Saturday, July 14, 2012

On Marxist Vocabulary (II)

or, "Marx for Dummies", Please!

In the previous post I referred to the instructive comments thread generated as reply to Robert Viennau's "Vocabulary for Marxism" and I mentioned "an extremely remarkable blooper, noticed by 'A' ".

Well, here I address this blooper.

A little background, repeated for those who didn't read the previous message (tsst! tsst! naughty, naughty). Two users, one identified as "Philip Pilkington" and the other as "A", exchanged some long messages in the course of two days, at Viennau's blog.

Selected bits from that dialogue:
  1. "Pilkington" addressing "A": "Now, you're talking about demand (which is NOT a Marxist term, it is neoclassical and you shouldn't mix the two as it shows a bad understanding of Marx)." (July 11, 2012 11:37 AM. Uppercase in the original.)
  2. "A" addressing "Pilkington": "This is incorrect, and almost aggressively so. (...) Yes, supply and demand are not strictly Marxian terms as such; they were in fact used by the very classicals he studied". (July 11, 2012 8:31 PM)
"A" is right, of course.

I am not too familiar with the Physiocrats and Mercantilists, so I'll leave this literature out.

But, beginning with the Classicals, in "Wealth of Nations", published in 1776, Smith used the word "demand", in its usual modern macroeconomic sense of the word, a number of times:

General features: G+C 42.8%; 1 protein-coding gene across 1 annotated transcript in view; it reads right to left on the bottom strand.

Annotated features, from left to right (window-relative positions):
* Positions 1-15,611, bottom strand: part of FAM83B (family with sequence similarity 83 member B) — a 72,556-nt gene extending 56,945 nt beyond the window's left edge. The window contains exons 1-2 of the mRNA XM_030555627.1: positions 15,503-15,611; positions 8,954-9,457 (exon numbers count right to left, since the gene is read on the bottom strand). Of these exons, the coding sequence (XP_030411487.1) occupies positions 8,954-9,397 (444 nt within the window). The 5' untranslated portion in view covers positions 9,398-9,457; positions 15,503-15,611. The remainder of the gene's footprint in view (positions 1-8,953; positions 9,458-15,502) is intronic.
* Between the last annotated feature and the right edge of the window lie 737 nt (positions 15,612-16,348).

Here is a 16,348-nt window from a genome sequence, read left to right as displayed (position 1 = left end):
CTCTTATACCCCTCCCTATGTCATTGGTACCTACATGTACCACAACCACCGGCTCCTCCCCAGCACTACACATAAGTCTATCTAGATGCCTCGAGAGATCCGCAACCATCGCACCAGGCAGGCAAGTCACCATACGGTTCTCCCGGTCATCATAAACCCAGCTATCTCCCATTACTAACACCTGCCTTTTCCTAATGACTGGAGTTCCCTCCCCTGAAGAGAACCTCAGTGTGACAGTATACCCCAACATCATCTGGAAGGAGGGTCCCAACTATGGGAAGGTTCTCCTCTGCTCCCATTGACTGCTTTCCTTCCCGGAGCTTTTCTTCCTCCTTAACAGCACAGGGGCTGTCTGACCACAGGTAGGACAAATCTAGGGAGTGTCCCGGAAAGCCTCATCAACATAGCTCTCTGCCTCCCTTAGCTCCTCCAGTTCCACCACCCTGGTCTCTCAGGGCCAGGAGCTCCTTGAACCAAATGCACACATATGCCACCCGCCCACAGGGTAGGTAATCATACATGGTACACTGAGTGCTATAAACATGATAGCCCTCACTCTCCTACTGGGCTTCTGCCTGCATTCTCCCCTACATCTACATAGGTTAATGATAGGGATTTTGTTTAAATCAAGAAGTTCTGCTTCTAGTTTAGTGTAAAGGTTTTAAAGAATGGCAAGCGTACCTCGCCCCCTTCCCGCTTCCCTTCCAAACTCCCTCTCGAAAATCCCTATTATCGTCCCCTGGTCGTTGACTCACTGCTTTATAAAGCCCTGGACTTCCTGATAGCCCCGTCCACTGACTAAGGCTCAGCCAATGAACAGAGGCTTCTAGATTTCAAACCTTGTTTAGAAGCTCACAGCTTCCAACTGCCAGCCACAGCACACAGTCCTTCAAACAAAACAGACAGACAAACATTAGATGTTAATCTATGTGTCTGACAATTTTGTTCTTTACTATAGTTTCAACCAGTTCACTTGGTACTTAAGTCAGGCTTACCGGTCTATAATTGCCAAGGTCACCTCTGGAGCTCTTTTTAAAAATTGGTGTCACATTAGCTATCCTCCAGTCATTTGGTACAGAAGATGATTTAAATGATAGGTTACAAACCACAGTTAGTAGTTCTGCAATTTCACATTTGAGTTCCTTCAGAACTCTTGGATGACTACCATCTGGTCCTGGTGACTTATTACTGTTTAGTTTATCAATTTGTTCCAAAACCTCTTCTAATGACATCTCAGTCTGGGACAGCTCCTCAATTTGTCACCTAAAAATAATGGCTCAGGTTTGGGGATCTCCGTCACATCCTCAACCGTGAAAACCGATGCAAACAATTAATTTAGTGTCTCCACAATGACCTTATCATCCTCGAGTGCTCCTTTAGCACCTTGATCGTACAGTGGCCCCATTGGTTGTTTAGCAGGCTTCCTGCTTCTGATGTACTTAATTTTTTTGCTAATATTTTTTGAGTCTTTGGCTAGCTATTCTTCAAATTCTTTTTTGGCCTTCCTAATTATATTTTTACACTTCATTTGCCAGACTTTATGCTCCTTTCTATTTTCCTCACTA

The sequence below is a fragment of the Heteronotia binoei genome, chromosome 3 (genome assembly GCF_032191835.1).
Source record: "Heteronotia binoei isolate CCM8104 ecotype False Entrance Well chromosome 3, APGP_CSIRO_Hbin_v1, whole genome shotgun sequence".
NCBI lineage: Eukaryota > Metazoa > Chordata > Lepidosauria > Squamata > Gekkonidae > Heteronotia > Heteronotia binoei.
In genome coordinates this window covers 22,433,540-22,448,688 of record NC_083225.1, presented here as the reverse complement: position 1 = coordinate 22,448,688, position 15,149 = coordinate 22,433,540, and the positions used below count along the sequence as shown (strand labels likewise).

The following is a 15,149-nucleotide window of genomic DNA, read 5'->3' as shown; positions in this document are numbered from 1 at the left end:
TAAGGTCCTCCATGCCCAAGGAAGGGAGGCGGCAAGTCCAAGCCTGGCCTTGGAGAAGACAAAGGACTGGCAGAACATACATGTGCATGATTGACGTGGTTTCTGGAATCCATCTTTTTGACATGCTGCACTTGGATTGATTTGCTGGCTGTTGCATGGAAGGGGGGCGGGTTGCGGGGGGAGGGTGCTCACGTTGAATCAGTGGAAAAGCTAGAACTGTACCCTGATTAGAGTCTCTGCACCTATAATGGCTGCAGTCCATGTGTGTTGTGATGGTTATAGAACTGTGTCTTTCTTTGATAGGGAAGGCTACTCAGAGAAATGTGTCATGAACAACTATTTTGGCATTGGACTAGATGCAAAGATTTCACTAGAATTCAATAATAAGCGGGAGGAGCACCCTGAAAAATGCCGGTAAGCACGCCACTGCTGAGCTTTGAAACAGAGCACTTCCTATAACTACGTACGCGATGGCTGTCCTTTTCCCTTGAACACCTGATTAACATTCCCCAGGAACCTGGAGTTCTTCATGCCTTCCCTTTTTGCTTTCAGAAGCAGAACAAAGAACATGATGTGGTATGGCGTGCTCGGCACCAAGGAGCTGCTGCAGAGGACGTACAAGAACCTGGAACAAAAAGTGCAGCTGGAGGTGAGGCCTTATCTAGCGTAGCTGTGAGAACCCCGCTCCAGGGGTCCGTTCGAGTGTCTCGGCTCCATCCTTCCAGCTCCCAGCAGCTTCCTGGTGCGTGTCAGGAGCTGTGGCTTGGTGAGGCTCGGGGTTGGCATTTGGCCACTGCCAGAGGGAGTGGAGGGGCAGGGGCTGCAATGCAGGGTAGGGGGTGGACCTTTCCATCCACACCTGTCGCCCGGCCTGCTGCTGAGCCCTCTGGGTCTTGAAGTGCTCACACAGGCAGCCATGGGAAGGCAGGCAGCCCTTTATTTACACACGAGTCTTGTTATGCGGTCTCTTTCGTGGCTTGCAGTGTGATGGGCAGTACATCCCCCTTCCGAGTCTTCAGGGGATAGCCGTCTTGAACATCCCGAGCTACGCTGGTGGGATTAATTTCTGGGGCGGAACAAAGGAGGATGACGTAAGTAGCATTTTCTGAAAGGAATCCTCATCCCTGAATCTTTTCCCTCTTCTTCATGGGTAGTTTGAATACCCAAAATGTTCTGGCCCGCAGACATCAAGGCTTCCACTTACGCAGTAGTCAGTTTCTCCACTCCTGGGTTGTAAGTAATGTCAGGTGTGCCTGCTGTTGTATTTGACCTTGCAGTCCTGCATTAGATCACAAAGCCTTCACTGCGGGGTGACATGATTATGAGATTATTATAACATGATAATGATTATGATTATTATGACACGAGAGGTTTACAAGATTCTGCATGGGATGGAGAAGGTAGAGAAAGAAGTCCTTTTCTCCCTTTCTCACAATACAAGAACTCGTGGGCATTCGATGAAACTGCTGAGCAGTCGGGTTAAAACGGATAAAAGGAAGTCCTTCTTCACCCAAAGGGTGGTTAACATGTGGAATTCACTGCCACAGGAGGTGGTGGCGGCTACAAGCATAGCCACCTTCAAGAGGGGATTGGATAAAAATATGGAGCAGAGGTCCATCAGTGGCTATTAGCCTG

"This permission of exporting, he [Mr. Locke] said, rendered the demand for silver bullion greater than the demand for silver coin. But the number of people who want silver coin for the common uses of buying and selling at home, is surely much greater than that of those who want silver bullion either for the use of exportation or for any other use." (Chapter V. Of the Real and Nominal Price of Commodities… Emphasis added.)
In 1859, when Marx published "Critique of Political Economy" (Part I, The Commodity), which appears to be the text "Pilkington" cited from, the word "demand" had been in use for almost a century, at least. In that very chapter, Marx himself explicitly mentions it:
"Even when no immediate need for these use-values exists, the demand for them is bound to be more general than that for other use-values, since they constitute the most substantial physical element in wealth."
It is astounding, then, that "Pilkington", expressing himself with self-assurance approaching arrogance, turns out to be mistaken about this most basic fact. It seems to me, with his/her "almost aggressively so" remark, "A" could legitimately be called a master of the understament!

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But, for the sake of the argument, let's accept that "Pilkington" was right on this, why is it illegitimate for a Marxist to use terms from other schools of economic thought? To me, that's far from obvious.

Above I stopped at Marx when searching for users of the concept of "demand". Now, after considering that demand is a neoclassical concept, I can ask: should modern day non-neoclassical economists abstain from using that word?

Advancing the historical record to save us some time, post-Keynesian Prof. Bill Mitchell, in his latest fully-fledged article, included no less than 13 direct references to the word "demand", either as a noun or as a verb: